Working Group Matrix Computations and Statistics

First workshop

Geneva, 4-5 May, 2001



Friday, 4th of May, 2001

8h50-9h00   Openings

9h00-9h45   Jocelyne Erhel
            Iterative solvers for large sparse linear systems 
            (.ps file)

9h45-10h30  Stratis Gallopoulos
            Towards effective methods for computing matrix
            pseudospectra (.ps file)  

10h30-11h00 Coffee Break

11h00-11h45 Bernard Philippe 
            Parallel computation of the smallest singular values of a
            matrix (.ps file) 

11h45-12h30 George Moustakides
            Eigen-decomposition of a class of infinite dimensional
            block tridiagonal matrices (.ppt file) 

12h30-14h00 Lunch

14h00-14h45 Lars Eldén
            Solving quadratically constrained least squares problems using 
            a differential-geometric approach (.ps file) 
14h45-15h30 Bart De Moor
            Least-squares support vector machines  (.ps file)

15h30-16h00 Coffee Break

16h00-16h45 Hans Bruun Nielsen
            Algorithms and applications of Huber estimation 
            (.ps file) 

16h45-17h30 Roger Payne
            Analysis of variance, general balance and large data sets  
            (.ppt file) 

17h30-18h15 Erricos Kontoghiorghes, Paolo Foschi and Cristian Gatu
            Solving linear model estimation problems (.ps file)  
19h00-...   Dinner

Saturday, 5th of May 2001

9h00-9h45   Giorgio Pauletto and Manfred Gilli
            Solving economic and financial problems with parallel
            methods (.ps file)

9h45-10h30  Zahari Zlatev
            Computational challenges in the treatment of large-scale
            environmental models (.ppt file) 

10h30-11h00 Coffee Break

11h00-11h45 Rasmus Bro
            New multi-way models and algorithms for solving blind
            source separation problems  (.pdf file)

11h45-12h30 Discussion

12h30-14h00 Lunch 


Iterative solvers for large sparse linear systems

Jocelyne Erhel
Projet Aladin, IRISA/INRIA-Rennes Campus de Beaulieu, 35042 Rennes
cedex, France

Large sparse linear systems arise in many scientific applications.
Krylov iterative methods require less memory storage than direct
methods, they can even be matrix-free, with no matrix storage, since
the only operation required is matrix-vector product. For symmetric
positive definite matrices, the method of choice is Conjugate
Gradient. For indefinite matrices or unsymmetric matrices, the
situation is far more complicated. Several methods exist, with no best
one.  In all cases, a difficult point is to find an efficient
preconditioning method, which speeds-up the convergence at a low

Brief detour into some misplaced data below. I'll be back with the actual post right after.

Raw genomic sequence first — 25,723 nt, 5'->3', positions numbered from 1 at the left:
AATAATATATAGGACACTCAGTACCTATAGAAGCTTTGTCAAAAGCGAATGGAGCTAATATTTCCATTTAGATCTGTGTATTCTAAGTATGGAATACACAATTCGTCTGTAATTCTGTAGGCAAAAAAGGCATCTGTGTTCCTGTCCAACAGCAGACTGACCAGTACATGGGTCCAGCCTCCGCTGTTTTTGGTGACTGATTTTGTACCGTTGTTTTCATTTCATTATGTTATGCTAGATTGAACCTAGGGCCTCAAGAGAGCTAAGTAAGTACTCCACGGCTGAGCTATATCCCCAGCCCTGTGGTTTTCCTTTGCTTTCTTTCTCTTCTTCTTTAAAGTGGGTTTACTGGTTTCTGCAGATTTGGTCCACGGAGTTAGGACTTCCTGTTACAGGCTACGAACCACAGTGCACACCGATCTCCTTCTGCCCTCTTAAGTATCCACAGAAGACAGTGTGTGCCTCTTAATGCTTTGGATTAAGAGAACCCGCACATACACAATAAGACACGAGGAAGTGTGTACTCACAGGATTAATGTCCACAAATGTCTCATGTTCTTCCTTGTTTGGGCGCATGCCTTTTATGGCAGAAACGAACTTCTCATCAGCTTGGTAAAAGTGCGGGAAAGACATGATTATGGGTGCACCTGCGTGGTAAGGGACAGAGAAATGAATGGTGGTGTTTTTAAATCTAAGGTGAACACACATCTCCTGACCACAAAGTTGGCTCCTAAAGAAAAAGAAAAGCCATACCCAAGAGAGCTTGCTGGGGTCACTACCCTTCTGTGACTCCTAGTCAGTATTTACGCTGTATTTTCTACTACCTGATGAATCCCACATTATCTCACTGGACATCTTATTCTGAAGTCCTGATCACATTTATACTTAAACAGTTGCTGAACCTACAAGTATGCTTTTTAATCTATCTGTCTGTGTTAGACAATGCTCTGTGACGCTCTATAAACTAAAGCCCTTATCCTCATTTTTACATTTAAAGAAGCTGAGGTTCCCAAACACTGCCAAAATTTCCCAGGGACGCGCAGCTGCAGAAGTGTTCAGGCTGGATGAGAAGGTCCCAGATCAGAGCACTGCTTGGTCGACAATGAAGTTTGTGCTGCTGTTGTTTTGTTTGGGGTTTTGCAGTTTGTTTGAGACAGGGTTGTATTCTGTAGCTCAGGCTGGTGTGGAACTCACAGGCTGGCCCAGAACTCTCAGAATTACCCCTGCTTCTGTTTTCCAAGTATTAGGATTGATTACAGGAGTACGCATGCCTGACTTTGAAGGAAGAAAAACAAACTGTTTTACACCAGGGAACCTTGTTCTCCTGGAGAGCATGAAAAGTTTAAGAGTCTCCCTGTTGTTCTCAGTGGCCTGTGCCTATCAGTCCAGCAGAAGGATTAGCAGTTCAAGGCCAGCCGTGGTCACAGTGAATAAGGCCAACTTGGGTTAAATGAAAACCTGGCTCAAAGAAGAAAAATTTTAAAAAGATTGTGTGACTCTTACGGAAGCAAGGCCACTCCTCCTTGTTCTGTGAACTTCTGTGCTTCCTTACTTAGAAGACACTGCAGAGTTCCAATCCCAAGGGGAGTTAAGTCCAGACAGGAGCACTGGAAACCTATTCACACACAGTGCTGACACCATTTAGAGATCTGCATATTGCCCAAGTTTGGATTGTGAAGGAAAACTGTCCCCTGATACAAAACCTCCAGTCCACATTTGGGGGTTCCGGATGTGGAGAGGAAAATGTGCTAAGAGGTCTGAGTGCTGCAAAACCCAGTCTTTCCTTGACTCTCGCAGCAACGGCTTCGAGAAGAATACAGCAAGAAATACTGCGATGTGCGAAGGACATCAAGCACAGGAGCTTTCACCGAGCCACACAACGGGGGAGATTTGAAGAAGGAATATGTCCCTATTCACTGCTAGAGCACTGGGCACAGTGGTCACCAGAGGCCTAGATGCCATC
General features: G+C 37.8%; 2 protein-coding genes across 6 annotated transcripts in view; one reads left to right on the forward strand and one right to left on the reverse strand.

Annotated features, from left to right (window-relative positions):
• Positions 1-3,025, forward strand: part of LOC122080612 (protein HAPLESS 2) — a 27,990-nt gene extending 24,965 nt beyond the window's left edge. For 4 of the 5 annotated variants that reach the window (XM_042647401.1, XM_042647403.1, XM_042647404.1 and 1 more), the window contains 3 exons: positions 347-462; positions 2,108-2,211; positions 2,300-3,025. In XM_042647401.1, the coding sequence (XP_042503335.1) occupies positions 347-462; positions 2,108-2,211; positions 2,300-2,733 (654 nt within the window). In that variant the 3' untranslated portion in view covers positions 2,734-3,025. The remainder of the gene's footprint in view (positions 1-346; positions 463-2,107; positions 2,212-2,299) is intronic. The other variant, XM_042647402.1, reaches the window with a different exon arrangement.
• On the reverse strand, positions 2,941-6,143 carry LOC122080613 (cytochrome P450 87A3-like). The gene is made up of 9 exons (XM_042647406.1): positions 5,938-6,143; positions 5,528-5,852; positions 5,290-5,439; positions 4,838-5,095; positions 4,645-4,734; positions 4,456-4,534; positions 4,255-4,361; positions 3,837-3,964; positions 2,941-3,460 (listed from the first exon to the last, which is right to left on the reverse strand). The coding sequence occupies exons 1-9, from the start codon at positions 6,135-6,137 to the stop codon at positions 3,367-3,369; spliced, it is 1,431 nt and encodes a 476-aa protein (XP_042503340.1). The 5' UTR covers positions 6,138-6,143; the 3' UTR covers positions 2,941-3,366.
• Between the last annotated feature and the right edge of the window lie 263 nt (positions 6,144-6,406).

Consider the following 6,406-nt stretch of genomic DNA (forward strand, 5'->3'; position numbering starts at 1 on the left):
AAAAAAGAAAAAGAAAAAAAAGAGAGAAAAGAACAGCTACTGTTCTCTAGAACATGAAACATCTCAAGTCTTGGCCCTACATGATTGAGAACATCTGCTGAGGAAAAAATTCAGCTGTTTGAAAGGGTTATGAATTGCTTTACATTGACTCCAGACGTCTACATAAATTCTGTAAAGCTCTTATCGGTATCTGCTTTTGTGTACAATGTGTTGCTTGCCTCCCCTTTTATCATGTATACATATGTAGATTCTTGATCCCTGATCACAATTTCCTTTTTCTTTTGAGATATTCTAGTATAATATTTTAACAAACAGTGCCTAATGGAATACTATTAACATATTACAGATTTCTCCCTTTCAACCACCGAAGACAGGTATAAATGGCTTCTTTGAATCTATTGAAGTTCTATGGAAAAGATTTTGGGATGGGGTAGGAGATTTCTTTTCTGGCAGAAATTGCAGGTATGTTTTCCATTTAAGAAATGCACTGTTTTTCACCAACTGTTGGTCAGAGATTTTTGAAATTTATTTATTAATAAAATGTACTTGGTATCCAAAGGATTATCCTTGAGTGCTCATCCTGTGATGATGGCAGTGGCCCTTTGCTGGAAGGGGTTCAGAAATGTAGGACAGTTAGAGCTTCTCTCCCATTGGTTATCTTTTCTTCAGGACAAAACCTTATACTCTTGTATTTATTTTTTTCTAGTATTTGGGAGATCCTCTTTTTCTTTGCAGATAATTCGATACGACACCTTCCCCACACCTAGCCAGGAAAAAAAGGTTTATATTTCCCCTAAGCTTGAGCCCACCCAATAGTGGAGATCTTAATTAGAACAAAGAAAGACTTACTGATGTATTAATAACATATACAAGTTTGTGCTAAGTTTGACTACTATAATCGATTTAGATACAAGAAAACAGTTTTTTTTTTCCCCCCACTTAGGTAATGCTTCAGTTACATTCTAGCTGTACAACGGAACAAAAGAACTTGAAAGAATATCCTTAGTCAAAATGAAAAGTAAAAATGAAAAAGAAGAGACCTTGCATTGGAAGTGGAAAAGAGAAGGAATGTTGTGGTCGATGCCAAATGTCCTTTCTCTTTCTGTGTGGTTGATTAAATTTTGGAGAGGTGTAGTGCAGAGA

computational cost.  Examples are given to illustrate the properties
of Krylov methods.  The final example comes from the discretisation of
a 3D biharmonic problem.  It shows that a promising preconditioning
approach is by multigrid or multilevel methods.


Towards effective methods for computing matrix pseudospectra

Stratis Gallopoulos
Department of Computer Engineering & Informatics Patras 26500, Greece

Given a matrix A, the computation of its pseudospectrum, that is the
locus of eigenvalues of matrices of the form A+E, for E bounded in
norm by some small epsilon, is a far more expensive task than the
computation of characteristics such as the condition number and the
matrix spectrum. As research of the last 15 years has shown, however,
the matrix pseudospectrum provides valuable information that is not
included in the other indicators. So the question is how to compute it
efficiently and how do we build a tool that would facilitate engineers
and scientists to make such analyses?  We will consider this problem
from the point of view of 1) the basic computational kernels, 2)
domain based information, 3) parallelism and 4) the programming
environment and will provide a review of our recent efforts on this


Parallel computation of the smallest singular values of a matrix

Bernard Philippe
Projet Aladin, IRISA/INRIA-Rennes Campus de Beaulieu, 35042 Rennes
cedex, France

The smallest singular value of a matrix can be seen as its distance to
singularity. For linear systems, it provides the condition number of
the system to solve. When several singular values are zeros, it is
often necessary to know the numerical rank of the matrix and to build
a basis of the null space. The computation of the smallest singular
value also occurs when determining the pseudospectrum of matrix for
the purpose of analysing the sensitivity of eigenvalues with respect
to matrix perturbations.  There are different ways to compute such
singular values depending on the considered matrices. For dense
matrices, the method of choice is implemented in LAPACK. For large and
sparse matrices, there exist different methods which are based on the
construction of subspaces of small or medium dimensions (Lanczos,
Davidson, Trace Minimization). We shall discuss their respective
advantages as well as their efficiency on parallel computers.


Eigen-decomposition of a class of infinite dimensional tri-diagonal

George V. Moustakides
Department of Computer Engineering and Informatics, 
University of Patras, 26 500 Patras, Greece

We consider the eigen-decomposition problem of a special class of
infinite dimensional block tri-diagonal matrices.  Such problems occur